COVID-19 vaccinations for older residents will begin on April 12, Prime Minister Yoshihide Suga said Wednesday, as the rollout gradually expands beyond health care workers.
Taro Kono, the minister in charge of vaccination efforts, had previously said the government was aiming to start administering shots to people age 65 or above, a group of about 36 million people, on April 1 at the earliest.
Vaccinations of older people will start on a small scale nationwide before ramping up from April 26, Kono said at a news conference Wednesday.
The third shipment of Pfizer Inc. and BioNTech SE's vaccine has been approved by the European Union and is expected to arrive on March 1, he said. The batch will consist of up to about 520,000 doses depending on what type of syringe is used.
The update to Japan's vaccination schedule comes amid concern that the European Union's new controls on vaccine exports and production delays at Pfizer's factory in Belgium could create supply bottlenecks.
The government has signed a contract to receive 144 million doses from Pfizer, and Kono said he expects supply to increase as the U.S. drugmaker steps up production from April.
Municipalities will begin receiving vaccines for people age 65 or above in the week beginning on April 5, Suga told reporters after meeting with members of his Cabinet, including health minister Norihisa Tamura and Yasutoshi Nishimura, the minister in charge of the government's pandemic response.
Authorities began COVID-19 vaccinations last week after granting fast-track approval to Pfizer's vaccine, starting with an initial group of 40,000 health care workers, half of whom are participating in a study to track potential side effects.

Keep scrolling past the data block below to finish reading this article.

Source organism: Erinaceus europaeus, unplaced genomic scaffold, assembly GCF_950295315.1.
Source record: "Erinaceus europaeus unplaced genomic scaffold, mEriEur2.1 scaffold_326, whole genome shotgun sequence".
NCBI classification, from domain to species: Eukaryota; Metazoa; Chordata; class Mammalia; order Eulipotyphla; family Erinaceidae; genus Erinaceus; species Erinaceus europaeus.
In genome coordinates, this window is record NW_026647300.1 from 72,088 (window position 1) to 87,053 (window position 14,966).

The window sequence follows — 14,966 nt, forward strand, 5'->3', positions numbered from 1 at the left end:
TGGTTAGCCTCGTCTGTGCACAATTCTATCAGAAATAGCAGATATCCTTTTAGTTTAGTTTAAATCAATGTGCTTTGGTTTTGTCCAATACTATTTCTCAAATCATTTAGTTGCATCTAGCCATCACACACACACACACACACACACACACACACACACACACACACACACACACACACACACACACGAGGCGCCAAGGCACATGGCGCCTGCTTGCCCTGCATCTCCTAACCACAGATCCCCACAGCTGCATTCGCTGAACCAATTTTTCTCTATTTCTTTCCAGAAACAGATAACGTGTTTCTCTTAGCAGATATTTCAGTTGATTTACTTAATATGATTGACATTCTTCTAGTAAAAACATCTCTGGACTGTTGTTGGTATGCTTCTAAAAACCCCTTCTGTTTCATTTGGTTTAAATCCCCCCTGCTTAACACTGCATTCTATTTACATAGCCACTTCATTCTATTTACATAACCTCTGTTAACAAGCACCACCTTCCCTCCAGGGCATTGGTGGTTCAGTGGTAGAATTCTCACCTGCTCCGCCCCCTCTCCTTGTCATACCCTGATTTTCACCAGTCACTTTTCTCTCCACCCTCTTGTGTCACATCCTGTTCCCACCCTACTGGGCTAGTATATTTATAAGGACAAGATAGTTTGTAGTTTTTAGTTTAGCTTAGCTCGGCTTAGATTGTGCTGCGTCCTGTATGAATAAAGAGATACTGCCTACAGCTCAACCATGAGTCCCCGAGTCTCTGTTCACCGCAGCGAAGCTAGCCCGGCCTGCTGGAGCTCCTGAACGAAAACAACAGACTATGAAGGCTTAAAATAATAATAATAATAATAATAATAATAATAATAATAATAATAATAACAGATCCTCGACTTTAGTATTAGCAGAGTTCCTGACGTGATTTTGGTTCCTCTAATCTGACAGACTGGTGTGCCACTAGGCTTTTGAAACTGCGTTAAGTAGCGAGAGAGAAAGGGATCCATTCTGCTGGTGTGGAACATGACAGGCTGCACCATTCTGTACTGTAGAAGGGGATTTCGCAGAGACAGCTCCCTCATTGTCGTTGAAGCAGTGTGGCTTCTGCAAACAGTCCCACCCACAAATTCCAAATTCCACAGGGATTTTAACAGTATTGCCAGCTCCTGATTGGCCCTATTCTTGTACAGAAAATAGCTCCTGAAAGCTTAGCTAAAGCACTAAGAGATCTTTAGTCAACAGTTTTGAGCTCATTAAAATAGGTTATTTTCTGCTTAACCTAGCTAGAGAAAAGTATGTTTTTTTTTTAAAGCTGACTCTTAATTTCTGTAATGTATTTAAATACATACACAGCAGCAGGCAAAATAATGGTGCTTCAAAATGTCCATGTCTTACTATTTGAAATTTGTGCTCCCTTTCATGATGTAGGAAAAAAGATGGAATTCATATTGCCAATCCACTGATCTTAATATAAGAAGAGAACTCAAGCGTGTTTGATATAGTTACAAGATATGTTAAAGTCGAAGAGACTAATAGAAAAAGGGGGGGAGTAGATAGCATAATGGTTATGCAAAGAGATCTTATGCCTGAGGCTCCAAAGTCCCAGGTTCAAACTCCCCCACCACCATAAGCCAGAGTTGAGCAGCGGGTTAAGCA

As of Wednesday, about 18,000 people in the country had received the first of two shots.
A further 3.7 million front-line health care workers are to begin being inoculated in March, followed by people age 65 or above. People with pre-existing conditions such as diabetes and those working at care facilities for older people will come next, and then finally the general population.
Amid a falling number of daily infections nationwide, meanwhile, the government plans to bring forward the lifting of the coronavirus state of emergency to Sunday for Osaka, Kyoto, Hyogo, Aichi, Fukuoka and Gifu prefectures.
However, the government is considering maintaining the state of emergency in Tokyo, Kanagawa, Chiba and Saitama prefectures until its scheduled end date of March 7, government officials said.
"We will hold a meeting on Friday to hear various opinions from experts and make a judgment," Suga told reporters.
"It's true that the number of infections has been falling sharply and there are requests from governors for an earlier-than-scheduled end (to the state of emergency)," he said.
Earlier Wednesday, a health ministry advisory panel acknowledged that infections were declining nationwide but warned against complacency.
The health ministry panel said infections had fallen under the state of emergency but that the pace of decline had slowed from mid-February, and that continued efforts were needed to bring the pandemic under control. Hospitals remain under pressure but not to the extent they were previously, it said.
Nishimura told a parliamentary committee on Wednesday the government would make a decision based on the advice of experts while making sure the coronavirus is prevented from spreading again in the coming months.
In a time of both misinformation and too much information, quality journalism is more crucial than ever.
By subscribing, you can help us get the story right.